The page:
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LORD CLIVE. 27

gifted with no intellectual faculty higher than plain good sense,
he fully appreciated the powers of his brilliant coadjutor.
Though he had made a methodical study of military tactics,
and, like all men regularly bred to a profession, was disposed
to look with disdain on interlopers, he had yet liberality enough
to acknowledge that Clive was an exception to common rules.
“ Some people,” he wrote, “are pleased to term Captain Clive
fortunate and lucky; but, in my opinion, from the knowledge I
have of the gentleman, he deserved and might expect from his
conduct every thing as it fell out;—a man of an undaunted
resolution, of a cool temper, and of a presence of mind which
never left him in the greatest danger—born a soldier; for,
without a military education of any sort, or much conversing
with any of the profession, from his judgment and good sense,
he led on an army like an experienced oflicer and a brave
soldier, with a prudence that certainly warranted success.”
The French had no commander to oppose to the two friends.
Dupleix, not inferior in talents for negotiation and intrigue to
any European who has borne a part in the revolutions of India,
was ill qualified to direct in person military operations. He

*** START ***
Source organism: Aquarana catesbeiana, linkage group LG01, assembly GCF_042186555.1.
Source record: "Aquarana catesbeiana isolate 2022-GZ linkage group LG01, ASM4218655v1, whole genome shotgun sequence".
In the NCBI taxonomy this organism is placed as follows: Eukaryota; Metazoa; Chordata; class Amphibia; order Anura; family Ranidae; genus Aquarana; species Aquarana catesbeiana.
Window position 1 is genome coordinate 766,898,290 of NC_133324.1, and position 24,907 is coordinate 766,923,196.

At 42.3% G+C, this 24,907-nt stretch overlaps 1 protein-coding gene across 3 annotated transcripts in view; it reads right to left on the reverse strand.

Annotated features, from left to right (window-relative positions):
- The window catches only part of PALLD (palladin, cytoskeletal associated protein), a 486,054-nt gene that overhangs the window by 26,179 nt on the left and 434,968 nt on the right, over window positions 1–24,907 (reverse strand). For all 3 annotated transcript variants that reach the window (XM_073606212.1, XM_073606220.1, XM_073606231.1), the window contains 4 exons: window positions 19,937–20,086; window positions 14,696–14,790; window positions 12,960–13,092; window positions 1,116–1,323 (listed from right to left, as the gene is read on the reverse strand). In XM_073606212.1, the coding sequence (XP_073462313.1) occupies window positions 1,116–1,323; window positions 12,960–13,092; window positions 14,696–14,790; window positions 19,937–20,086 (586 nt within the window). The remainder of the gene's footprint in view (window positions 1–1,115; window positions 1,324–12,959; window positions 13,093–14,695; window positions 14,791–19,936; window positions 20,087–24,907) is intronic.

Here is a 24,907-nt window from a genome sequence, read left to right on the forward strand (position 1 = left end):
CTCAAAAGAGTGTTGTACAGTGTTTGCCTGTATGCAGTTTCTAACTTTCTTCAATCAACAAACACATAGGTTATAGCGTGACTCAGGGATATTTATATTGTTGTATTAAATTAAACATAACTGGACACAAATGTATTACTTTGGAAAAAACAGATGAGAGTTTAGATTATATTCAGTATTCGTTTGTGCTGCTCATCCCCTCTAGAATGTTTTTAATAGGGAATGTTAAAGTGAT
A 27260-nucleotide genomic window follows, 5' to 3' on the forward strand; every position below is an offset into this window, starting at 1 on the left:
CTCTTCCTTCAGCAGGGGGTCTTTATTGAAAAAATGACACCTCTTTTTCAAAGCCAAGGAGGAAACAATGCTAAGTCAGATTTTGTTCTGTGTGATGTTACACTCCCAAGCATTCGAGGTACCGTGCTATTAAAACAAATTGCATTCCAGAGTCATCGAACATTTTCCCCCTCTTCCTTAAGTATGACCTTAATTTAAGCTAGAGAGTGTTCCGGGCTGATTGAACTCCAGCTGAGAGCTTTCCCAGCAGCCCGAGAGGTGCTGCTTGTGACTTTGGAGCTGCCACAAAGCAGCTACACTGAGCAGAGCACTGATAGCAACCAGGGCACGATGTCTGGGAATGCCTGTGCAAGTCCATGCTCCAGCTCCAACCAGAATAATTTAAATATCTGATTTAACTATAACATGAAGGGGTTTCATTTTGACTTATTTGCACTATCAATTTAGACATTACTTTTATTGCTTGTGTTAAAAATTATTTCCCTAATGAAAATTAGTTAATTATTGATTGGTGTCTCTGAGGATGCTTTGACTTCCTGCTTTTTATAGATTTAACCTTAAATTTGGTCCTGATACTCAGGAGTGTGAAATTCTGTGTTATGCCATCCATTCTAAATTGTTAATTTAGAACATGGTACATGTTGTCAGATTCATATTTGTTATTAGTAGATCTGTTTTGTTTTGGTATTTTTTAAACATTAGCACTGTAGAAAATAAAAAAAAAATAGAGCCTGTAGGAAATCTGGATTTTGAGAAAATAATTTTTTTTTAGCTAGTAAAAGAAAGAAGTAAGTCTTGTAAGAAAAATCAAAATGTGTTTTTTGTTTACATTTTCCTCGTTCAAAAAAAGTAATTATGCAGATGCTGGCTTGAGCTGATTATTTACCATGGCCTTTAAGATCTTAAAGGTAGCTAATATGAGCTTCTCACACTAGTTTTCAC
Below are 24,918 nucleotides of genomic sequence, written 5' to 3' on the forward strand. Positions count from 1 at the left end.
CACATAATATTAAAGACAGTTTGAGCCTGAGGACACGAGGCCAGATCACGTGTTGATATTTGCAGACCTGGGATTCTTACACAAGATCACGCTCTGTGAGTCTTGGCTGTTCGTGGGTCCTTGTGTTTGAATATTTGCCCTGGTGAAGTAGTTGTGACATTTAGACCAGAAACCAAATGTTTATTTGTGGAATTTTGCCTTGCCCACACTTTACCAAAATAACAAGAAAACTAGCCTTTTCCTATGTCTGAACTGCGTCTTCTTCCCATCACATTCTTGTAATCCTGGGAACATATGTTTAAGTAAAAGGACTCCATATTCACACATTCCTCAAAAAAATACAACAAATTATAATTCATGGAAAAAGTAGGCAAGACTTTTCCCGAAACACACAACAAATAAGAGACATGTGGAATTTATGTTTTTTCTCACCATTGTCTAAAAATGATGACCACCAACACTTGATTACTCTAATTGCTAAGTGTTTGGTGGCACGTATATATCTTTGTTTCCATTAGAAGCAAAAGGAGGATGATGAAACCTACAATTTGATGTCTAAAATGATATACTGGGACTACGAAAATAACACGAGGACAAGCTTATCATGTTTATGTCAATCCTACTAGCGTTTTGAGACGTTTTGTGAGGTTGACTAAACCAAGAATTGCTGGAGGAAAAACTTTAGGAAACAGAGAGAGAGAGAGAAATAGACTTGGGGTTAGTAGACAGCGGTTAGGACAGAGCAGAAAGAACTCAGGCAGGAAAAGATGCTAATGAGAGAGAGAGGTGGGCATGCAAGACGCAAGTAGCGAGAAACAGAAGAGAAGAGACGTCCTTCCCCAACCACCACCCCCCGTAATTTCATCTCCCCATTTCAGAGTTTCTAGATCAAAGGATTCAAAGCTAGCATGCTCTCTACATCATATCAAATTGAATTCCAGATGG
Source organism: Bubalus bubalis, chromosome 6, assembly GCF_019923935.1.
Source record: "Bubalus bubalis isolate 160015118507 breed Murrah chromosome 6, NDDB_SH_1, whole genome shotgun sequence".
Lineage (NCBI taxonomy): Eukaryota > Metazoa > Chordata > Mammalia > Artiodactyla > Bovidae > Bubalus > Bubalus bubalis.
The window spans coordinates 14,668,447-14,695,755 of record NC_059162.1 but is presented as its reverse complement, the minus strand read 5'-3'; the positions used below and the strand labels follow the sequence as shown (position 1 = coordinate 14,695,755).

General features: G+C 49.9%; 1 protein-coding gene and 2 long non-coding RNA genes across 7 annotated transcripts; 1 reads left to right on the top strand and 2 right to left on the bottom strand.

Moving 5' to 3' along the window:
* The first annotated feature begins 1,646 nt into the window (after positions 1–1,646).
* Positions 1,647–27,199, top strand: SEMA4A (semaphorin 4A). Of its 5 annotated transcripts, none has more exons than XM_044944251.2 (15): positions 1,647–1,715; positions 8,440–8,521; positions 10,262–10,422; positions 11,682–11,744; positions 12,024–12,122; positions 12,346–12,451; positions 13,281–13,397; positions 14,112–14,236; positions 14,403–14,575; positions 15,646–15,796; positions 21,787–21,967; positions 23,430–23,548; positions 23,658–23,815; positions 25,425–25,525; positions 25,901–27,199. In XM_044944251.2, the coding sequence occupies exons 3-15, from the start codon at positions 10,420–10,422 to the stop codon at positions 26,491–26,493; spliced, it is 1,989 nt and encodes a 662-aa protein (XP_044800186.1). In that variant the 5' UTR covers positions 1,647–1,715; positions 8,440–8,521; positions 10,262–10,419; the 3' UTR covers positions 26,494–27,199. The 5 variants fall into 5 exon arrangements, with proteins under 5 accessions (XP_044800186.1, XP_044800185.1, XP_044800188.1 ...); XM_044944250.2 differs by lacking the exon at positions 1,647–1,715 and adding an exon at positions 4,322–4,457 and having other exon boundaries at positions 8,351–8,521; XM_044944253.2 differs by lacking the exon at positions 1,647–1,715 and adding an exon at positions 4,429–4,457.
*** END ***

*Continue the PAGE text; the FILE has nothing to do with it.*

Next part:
had not been bred a soldier, and had no inclination to become
one. His enemies accused him of personal cowardice; and he
defended himself in a strain worthy of Captain Bobadil. He
kept away from shot, he said, because silence and tranquillity
were propitious to his genius, and he found it diflicult to
pursue his meditations amidst the noise of fire-arms. IIe was
thus under the necessity of intrusting to others the execution
of his great warlike designs; and he bitterly complained that
he was ill served. He had indeed been assisted by one oflicer
of eminent merit, the celebrated Bussy. But liussy had
marched northward with the Nizam, and was fully employed in
looking after his own interests, and those of France, at the
court of that prince. Among the officers who remained with

Duph-ix, there was not asinglc man of capacity; and many of

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